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A Homecoming. Chapter 1.

Except for the name shield, the railway station looked unfamiliar. Now brightly painted and its hundred-year-old shell refurbished with wide doors and much glass, it seemed not the place where Ben had taken the train to leave home more than twenty years ago.

It was then six-o-clock in the morning as he waited for his train, with two suitcases at his feet. It was just dawning and cold. Ben was on his own; nobody had come to see him off. His mother was unwell, his father on nightshift, his sister, offended. She possibly even hated him. Tony, his closest friend, had not managed to get out of bed.

So, nobody was there to farewell him. And Ben was not just leaving home to work in Salzburg or Vienna as other young locals did. He was leaving for Australia, the other side of the world. True, Ben had assured his mother – believing that it might be true – that he would return after a two-year working holiday.

Now, twenty-one years later, as the train that had brought him pulled out, Ben stood again on the platform of that now so different seeming station. Nobody had come to welcome him home. And he questioned for a moment, was it that still?

His mother had died many years ago; his father had remarried a woman he had never met. His sister had divorced her husband. Ben and his brother-in-law had liked each other. His sister, Ben was sure, had never forgiven him for leaving his then already sick mother to go to Australia.

And Tony, well, Tony was dead! Was it really fourteen years ago that father had written that Tony had been killed, crashing his motorbike on a steep mountain track?

Ben, therefore, was just like the dozen or so other arrivals that milled now through the station: A short-stay guest arriving in a holiday destination. Like them, he took a taxi to his hotel.

Unlike most of them, Ben had not made his booking on the strength of a brochure or web information. He had always known the Hotel Diana, having grown-up nearby. Linda, the owners’ daughter, had been in his grade and form through their eight years of schooling. He, Linda, and her tagalong, three years younger brother Gerd, had been on/off playmates into their early teenage years before drifting apart.

Linda’s and Gerd’s parents, the hotel’s owners, had not paid much attention to him. They probably never knew his name. Therefore, Ben did not expect to be recognised or given special treatment by staying in the Hotel Diana. For Ben, it was, mainly, a sentimentality that he chose this hotel for his stay in Gastein and with it the familiar surroundings of his childhood.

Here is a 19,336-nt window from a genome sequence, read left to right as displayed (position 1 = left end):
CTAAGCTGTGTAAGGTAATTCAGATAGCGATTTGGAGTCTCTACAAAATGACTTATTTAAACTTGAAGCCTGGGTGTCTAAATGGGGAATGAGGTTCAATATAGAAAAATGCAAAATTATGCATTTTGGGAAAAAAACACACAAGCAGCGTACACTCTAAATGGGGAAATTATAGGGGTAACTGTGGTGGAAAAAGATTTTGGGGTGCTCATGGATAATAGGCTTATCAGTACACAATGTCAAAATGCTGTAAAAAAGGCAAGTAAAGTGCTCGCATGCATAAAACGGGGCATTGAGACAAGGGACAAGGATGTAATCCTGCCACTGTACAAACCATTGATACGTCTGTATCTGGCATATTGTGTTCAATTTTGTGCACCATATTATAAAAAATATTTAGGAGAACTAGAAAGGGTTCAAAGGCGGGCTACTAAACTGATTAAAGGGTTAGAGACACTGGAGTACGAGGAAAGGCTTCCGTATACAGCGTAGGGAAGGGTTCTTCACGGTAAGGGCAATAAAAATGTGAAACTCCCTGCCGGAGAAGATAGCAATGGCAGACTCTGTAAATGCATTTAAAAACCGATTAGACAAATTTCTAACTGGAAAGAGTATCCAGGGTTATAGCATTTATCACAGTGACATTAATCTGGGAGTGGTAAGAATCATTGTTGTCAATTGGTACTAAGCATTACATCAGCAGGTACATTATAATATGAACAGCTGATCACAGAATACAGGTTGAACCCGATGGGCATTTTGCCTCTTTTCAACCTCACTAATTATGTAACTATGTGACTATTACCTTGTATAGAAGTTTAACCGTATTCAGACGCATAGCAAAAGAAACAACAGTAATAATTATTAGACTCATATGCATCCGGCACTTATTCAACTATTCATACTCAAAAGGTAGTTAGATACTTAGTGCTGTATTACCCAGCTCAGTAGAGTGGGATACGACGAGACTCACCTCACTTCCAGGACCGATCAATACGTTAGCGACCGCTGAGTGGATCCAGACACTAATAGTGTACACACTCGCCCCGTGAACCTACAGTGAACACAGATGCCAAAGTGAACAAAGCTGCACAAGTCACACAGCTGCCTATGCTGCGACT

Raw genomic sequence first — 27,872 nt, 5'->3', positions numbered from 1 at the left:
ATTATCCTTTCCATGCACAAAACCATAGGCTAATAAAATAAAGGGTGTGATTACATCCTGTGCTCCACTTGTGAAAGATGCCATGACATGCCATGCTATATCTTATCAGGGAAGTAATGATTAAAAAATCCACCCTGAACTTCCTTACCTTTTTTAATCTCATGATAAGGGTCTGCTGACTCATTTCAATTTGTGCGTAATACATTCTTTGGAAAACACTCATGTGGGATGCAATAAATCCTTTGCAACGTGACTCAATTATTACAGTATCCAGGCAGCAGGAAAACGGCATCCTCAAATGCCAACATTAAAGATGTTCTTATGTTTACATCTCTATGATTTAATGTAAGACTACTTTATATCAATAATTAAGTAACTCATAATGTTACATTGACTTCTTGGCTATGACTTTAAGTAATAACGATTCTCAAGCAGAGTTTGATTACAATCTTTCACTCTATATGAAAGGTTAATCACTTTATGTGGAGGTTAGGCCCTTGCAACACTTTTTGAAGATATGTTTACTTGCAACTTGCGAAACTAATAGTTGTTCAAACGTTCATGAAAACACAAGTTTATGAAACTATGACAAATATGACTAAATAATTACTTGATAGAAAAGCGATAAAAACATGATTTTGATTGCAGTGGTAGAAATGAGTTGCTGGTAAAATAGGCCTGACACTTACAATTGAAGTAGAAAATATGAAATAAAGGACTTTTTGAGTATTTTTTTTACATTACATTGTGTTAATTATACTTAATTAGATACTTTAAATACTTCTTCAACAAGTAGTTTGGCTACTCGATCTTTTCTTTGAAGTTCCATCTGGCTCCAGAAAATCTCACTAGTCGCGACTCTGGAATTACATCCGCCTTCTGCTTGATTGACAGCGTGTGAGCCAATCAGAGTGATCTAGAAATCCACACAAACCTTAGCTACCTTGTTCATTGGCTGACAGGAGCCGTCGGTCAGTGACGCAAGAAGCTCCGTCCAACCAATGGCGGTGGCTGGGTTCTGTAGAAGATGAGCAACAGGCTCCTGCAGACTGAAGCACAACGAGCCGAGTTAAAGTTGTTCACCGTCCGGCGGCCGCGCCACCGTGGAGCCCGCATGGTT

However, the Hotel Diana, when the taxi pulled up, had changed even more than the railway station. Its granite stone walls, fashionable at the turn of the last century, had been rough-cast and painted white. And now it had modern, double-glazed windows. The main entrance from the road had now large, glass double doors that lead into a stylish reception lounge.

The most significant change was on the lower level. The hotel had been built on a decline with road and entrance on top. Now the kitchen, dining, and entertainment area on the level below had been opened up with large windows and doors to a multi-terraced garden. All in all, the familiar Hotel Diana had changed beyond recognition.

When Ben stepped up to the counter in the reception, a tall, slim woman rose from her desk in the adjoining, glassed-in office. She came out, greeting him with a welcoming smile.

She was beautiful, tall, and slim, a natural blonde, with just a suggestion of lipstick and no further need for make-up. Her age, beyond the twenties, Ben could only guess. Returning her greeting, Ben gave his full name and told her he had made a booking.

As she typed the information he had given in to the computer, she suddenly paused. A smile began to spread over her face as her eyes glanced between Ben’s face and his details on the computer screen.

With a much broader smile than the earlier, more formal one, she said, “I’m so sorry, Ben. I should have recognised you immediately. I’m Christine. Remember – the sister of Erika and Tony. You taught me to ride your motorbike.” Then, bursting into a laugh, she hurried from behind the counter with her arms stretched out, all ready to hug Ben.

At the last moment, Christine regained a degree of self-possession and only grabbed the two hands of the amazed and speechless Ben. He had half-expected to meet Linda or Gerd at the hotel. But Christine? There had been no connection between Erika – his then, long ago, first-ever love – and her kid-sister Christine with the Hotel Diana.

And now Christine pressed and shook Ben’s hands and apologised for not having recognised his name. She had, she said, completed his web-booking. After registering his Australian address and Dr. title, his not uncommon surname of Hofer had not alerted her that she knew him.

All bubbling with excitement, Christine dragged the unresisting Ben into her office. She quickly made them on a handy little coffee-maker two espressos, joking that she needed to settle her excitement about meeting him again.